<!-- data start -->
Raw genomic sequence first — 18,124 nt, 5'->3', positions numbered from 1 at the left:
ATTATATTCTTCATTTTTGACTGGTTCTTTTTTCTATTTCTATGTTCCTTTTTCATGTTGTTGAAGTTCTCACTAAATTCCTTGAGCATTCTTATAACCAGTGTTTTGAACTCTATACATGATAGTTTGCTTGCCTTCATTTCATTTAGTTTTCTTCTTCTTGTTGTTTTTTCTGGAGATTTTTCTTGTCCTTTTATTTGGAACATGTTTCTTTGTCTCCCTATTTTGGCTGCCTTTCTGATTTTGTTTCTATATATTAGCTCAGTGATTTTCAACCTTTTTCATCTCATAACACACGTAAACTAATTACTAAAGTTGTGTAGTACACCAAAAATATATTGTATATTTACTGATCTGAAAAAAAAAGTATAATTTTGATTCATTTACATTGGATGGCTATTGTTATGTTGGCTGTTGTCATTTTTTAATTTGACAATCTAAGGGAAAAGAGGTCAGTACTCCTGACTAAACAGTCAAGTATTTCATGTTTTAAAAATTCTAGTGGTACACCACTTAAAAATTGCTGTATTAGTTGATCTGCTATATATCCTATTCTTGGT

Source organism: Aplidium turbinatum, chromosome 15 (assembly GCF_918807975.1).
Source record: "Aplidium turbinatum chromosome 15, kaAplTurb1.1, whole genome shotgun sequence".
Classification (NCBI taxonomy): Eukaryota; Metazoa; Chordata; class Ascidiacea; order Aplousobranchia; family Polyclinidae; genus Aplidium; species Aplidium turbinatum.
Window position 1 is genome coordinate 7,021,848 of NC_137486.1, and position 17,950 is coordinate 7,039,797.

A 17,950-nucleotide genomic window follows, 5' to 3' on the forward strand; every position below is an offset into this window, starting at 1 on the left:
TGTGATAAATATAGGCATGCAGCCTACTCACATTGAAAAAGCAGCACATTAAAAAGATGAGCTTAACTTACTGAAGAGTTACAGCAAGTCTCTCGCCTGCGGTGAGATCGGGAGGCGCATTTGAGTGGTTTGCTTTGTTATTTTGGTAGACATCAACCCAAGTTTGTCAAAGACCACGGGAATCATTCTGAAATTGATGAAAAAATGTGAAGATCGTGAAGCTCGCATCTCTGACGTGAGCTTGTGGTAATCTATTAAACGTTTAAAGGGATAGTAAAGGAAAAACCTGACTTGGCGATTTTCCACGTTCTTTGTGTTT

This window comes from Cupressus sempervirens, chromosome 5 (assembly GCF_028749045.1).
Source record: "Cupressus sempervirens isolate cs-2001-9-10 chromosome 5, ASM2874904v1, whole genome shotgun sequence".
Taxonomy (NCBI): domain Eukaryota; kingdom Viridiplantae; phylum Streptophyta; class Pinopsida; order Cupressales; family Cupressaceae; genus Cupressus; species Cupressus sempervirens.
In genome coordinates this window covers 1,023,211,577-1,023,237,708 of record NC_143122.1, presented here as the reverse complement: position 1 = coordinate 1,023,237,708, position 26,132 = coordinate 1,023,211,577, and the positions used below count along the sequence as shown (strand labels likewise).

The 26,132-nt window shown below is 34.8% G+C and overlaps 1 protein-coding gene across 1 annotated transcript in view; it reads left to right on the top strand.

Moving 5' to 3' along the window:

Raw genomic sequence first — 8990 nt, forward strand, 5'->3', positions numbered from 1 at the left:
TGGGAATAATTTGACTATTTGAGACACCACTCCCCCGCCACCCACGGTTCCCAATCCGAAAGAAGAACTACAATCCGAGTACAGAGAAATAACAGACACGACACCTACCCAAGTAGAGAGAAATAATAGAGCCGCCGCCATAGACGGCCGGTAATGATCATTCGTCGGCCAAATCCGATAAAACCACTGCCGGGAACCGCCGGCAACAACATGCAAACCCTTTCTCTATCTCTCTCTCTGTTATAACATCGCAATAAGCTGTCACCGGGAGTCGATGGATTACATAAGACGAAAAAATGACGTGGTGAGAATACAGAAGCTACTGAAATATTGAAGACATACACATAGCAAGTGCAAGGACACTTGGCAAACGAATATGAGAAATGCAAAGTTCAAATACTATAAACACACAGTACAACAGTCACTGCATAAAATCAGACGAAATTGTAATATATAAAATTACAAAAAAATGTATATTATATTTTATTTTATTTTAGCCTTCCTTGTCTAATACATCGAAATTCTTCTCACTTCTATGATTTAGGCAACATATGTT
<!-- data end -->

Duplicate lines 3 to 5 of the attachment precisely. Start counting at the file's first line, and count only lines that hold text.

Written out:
Source organism: Aplidium turbinatum, chromosome 15 (assembly GCF_918807975.1).
Source record: "Aplidium turbinatum chromosome 15, kaAplTurb1.1, whole genome shotgun sequence".
Classification (NCBI taxonomy): Eukaryota; Metazoa; Chordata; class Ascidiacea; order Aplousobranchia; family Polyclinidae; genus Aplidium; species Aplidium turbinatum.